Shame on you, Ted Shuttleworth. The former screenwriter on the acclaimed television series NYPD Blue has just been arrested by ASPCA Humane Law Enforcement (HLE) Agents for beating his Toy Poodle, Lola, to death.
The 51-year-old is accused of striking his four pound dog in the face causing massive brain injury.
“This is a clear case of inexplicable brutality against a tiny helpless animal victim,” says Stacy Wolf, ASPCA Vice President and Chief Counsel for the Humane Law Enforcement Department. “The necropsy established in graphic detail that this dog died a violent death.”
Shuttleworth was arrested on Saturday by ASPCA Special Investigator Paul Romano. His next court date is July 26 in Queens Criminal Court.
Animal cruelty is a crime in every state. And one of the most important actions you can take is to report suspicious behavior. Visit our Report Cruelty FAQ to learn how.
One-year-old Pit Bull Zelliewas just skin and bones when ASPCA Humane Law Enforcement (HLE) Agents found her with no food or water. The neglected pup was shackled to a tree with a padlock attached to a short, heavy chain—and there was no escape for her. Not until we arrived.
Our Agents quickly rescued Zellie and transported her to the ASPCA’s Bergh Memorial Animal Hospital in Manhattan for treatment. Weighing just 32 pounds, veterinarians determined that she was both starved and dehydrated.
This Saturday, Shakisha Codling, 31, was arrested by ASPCA Special Investigator Mark MacDonaldand charged with one count of misdemeanor animal cruelty. If convicted, she faces up to one year in jail and/or a $1,000 fine. She is due in Queens Criminal Court on July 31.
As for Zellie? After receiving treatment by ASPCA staff, she now weighs 48 pounds—a 51 percent increase! She is currently receiving lots of love and attention at the hospital and will eventually be made available for adoption.
In honor of Adopt a Shelter Cat Month—and the super-success of our HoverCat video—the ASPCA will be hosting a Livestream event tonight from 7:00 P.M. to 8:00 P.M. EST. The event will feature YouTube celebs Jesse and Jeana of Prank vs. Prank, Good Morning America anchor Dan Harris, our very own Diane Wilkerson, and three mega-cute kittens! Best of all? You’ll be able to watch right from your computer!
If you’re looking to make a difference for Adopt a Shelter Cat Month, how about adopting or spreading the word about an FIV-positive cat? In fact, how about one of our favorite cats ever, Dasher?
Dasher is a super-friendly kitty who’s never met a human, cat or dog he didn't like. He loves to cuddle, but also enjoys a little playtime. In fact, there's really nothing not to like about Dasher; he's essentially the perfect cat.
And yet, Dasher is still waiting for his forever home! You see, this extra special guy was rescued from a hoarder in April 2011—and he came to us infected with FIV.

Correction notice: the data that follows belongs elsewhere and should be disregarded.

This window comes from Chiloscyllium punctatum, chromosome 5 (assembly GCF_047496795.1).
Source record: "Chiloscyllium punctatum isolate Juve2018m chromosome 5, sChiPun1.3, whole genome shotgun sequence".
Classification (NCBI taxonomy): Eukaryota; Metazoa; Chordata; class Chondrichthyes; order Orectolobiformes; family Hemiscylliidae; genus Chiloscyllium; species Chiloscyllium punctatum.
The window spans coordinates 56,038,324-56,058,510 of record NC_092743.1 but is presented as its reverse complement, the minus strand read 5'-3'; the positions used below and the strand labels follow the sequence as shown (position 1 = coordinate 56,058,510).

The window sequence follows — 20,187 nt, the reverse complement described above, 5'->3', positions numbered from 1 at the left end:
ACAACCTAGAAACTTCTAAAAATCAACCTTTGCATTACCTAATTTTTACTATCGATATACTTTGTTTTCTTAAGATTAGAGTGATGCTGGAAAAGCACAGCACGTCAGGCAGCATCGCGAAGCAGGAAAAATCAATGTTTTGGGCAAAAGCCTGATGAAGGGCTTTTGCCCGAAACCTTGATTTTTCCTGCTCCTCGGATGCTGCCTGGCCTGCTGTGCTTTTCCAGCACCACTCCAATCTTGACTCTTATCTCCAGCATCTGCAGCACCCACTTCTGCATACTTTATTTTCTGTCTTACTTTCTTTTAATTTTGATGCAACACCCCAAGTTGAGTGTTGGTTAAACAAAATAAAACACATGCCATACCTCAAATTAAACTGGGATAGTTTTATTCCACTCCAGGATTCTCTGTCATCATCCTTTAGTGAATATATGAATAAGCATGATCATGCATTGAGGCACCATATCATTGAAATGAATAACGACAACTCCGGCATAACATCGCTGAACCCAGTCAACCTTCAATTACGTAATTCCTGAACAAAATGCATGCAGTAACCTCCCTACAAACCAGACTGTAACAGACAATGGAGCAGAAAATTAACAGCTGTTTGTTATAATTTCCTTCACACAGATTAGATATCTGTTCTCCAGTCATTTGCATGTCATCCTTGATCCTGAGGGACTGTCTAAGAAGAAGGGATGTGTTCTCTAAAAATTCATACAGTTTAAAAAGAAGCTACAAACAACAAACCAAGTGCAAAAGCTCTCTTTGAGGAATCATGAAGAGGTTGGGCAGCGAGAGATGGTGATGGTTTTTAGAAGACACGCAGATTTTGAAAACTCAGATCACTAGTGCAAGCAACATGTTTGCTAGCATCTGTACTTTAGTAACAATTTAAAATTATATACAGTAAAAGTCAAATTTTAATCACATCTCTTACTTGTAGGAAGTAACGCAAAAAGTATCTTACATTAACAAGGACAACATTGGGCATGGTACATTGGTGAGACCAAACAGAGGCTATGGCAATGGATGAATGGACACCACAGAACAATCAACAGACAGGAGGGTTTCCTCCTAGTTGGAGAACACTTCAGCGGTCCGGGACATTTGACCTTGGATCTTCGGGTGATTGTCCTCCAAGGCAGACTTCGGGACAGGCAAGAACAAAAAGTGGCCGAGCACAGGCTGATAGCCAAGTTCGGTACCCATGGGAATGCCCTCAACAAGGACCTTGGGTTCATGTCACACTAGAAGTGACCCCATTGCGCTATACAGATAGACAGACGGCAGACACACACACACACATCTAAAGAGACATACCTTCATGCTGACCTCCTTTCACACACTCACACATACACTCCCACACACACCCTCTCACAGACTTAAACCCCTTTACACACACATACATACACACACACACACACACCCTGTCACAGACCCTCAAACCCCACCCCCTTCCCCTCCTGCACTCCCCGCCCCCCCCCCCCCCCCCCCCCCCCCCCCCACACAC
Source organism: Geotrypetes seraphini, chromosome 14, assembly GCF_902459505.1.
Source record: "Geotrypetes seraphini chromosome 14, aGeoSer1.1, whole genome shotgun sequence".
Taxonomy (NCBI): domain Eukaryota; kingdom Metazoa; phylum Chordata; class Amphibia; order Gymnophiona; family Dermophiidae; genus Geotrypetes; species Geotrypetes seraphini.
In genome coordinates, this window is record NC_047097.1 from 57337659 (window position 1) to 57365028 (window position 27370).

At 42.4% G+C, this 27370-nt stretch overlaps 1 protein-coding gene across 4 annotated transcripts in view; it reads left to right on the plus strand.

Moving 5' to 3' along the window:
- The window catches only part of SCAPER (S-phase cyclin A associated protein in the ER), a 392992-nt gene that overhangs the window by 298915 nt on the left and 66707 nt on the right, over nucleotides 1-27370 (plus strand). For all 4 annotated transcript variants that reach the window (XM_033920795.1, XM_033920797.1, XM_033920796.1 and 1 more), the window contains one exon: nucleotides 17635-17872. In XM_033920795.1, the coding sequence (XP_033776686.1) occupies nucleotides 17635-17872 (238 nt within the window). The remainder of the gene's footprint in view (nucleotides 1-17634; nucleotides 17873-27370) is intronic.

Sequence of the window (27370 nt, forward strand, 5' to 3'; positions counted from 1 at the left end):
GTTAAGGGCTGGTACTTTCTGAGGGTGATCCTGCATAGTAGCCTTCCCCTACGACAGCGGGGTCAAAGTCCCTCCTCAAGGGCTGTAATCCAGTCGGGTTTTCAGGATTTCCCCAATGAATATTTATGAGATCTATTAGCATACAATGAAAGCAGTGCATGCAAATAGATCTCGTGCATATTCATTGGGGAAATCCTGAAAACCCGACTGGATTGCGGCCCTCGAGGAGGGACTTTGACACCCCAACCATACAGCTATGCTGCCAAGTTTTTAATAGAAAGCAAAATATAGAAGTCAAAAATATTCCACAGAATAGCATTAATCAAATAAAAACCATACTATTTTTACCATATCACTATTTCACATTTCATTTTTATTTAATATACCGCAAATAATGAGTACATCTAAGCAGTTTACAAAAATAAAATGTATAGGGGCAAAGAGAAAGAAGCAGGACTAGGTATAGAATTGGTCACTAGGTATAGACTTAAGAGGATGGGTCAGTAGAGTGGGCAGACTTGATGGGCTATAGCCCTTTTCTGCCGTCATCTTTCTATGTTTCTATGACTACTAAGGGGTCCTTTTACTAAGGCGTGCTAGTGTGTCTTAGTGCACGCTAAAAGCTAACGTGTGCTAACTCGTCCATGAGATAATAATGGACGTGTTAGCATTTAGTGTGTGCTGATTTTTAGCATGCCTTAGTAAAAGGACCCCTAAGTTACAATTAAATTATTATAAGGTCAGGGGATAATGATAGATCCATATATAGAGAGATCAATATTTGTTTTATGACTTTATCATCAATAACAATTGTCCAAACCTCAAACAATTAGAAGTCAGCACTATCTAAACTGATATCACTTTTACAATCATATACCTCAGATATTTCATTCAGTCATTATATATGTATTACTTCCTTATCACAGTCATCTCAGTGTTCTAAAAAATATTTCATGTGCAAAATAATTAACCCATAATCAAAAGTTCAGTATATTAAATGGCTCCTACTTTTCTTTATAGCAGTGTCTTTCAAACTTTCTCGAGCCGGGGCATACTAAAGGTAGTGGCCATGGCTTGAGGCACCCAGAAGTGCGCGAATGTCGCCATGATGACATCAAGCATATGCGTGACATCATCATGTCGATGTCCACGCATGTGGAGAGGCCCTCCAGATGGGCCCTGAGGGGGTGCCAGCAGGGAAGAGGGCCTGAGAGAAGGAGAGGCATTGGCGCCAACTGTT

Here are the straight facts about FIV:
FIV stands for Feline Immunodeficiency Virus, a disease that weakens a cat’s immune system.
Cats with FIV can live full, long, happy lives with proper care.
Humans, dogs and other animals cannot contract FIV.
Other cats can contract FIV—and that’s why you should adopt an FIV-positive kitty only if you have no other cats or you have only FIV-positive cats.
Of course, Dasher needs to find a person with only FIV-positive kitties or no kitties at all. That adopter will be one of the luckiest pet parents in the world—we promise!
Plus, if you'd like to take Dasher home with a friend, we've got a special room of FIV-positive cats at our Adoption Center, including Gloria, another wonderful, friendly feline
If you're inspired but you've already got a non-FIV-positive kitty, other special-needs cats need your help, too! Check out a few at the ASPCA.
Guest Blog by Kristen Limbert ASPCA Animal Relocation Manager
We're at it again! As part of our monthly transport program, the ASPCA just relocated 33 more dogs from Louisiana to New Jersey. In partnership with the Louisiana SPCA, AnimalWorks and St. Hubert's Animal Welfare Center, we're able to bring a group of southern dogs to the Northeast, where they are more likely to get adopted—and we can do it every month!
A unique part of this transport is our partnership with AnimalWorks, a Tennessee spay/neuter group. Located at the trip's halfway point, it is the perfect pit stop. Our transport team is greeted by staff and volunteers, who help us offload all the dogs, as well as walk and play with them, giving them a nice reprieve from the cages on the truck.
Vets and vet students are also on hand to provide quick medical exams—checking for any signs of illness, injury or stress that would preclude a dog from making the rest of the journey. So far, all the dogs have handled the trip beautifully!
We have no doubt that this group of canines will find loving homes just as quickly as our April batch did—and we sure are happy help give them that chance.